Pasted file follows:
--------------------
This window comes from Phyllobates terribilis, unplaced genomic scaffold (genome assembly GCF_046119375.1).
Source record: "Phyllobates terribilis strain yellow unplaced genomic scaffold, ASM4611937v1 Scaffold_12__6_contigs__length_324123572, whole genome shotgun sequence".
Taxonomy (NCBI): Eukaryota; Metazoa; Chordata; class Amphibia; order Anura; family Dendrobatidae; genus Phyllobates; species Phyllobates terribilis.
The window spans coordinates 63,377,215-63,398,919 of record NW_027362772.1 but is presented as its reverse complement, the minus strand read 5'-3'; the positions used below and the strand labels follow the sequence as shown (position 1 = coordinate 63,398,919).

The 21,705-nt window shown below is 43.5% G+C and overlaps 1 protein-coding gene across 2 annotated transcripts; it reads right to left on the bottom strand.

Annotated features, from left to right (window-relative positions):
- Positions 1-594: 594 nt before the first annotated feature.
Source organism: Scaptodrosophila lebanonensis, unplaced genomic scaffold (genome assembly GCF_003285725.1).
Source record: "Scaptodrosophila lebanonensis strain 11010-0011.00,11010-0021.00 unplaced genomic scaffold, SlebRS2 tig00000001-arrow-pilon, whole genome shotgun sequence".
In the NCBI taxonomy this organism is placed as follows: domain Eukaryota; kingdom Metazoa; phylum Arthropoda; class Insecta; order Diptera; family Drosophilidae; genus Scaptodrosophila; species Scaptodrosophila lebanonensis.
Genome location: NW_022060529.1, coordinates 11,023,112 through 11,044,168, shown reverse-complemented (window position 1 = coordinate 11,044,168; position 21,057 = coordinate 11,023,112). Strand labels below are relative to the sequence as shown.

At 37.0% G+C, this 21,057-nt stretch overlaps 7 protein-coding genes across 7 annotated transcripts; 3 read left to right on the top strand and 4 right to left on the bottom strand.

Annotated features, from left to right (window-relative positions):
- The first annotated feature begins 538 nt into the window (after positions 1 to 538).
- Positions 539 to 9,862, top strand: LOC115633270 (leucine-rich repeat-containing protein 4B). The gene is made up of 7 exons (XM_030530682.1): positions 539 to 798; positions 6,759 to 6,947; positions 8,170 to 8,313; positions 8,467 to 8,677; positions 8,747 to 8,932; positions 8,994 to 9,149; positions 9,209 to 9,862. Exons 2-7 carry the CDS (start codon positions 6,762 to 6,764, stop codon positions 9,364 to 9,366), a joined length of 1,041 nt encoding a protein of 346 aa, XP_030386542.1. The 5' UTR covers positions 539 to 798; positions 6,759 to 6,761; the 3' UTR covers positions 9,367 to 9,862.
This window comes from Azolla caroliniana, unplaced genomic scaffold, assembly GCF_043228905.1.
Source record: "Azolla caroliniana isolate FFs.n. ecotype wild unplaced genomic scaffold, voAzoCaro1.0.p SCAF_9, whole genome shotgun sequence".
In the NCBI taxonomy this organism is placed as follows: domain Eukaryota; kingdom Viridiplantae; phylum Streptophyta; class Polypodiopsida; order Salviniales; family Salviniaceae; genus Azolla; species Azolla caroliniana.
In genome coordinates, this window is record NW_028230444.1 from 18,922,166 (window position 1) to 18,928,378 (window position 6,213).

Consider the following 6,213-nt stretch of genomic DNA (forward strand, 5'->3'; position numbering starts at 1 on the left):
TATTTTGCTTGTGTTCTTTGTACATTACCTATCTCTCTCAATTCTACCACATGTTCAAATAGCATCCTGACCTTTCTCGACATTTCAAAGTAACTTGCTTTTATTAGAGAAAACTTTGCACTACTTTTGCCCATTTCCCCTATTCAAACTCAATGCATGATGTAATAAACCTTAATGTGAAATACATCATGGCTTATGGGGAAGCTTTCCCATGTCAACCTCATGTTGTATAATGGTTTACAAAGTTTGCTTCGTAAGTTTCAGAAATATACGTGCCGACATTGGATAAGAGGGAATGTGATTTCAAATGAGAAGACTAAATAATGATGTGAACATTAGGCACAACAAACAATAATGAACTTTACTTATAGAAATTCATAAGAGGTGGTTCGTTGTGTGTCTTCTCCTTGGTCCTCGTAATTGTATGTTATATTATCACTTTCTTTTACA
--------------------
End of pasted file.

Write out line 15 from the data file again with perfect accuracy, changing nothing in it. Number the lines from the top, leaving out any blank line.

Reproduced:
- Positions 539 to 9,862, top strand: LOC115633270 (leucine-rich repeat-containing protein 4B). The gene is made up of 7 exons (XM_030530682.1): positions 539 to 798; positions 6,759 to 6,947; positions 8,170 to 8,313; positions 8,467 to 8,677; positions 8,747 to 8,932; positions 8,994 to 9,149; positions 9,209 to 9,862. Exons 2-7 carry the CDS (start codon positions 6,762 to 6,764, stop codon positions 9,364 to 9,366), a joined length of 1,041 nt encoding a protein of 346 aa, XP_030386542.1. The 5' UTR covers positions 539 to 798; positions 6,759 to 6,761; the 3' UTR covers positions 9,367 to 9,862.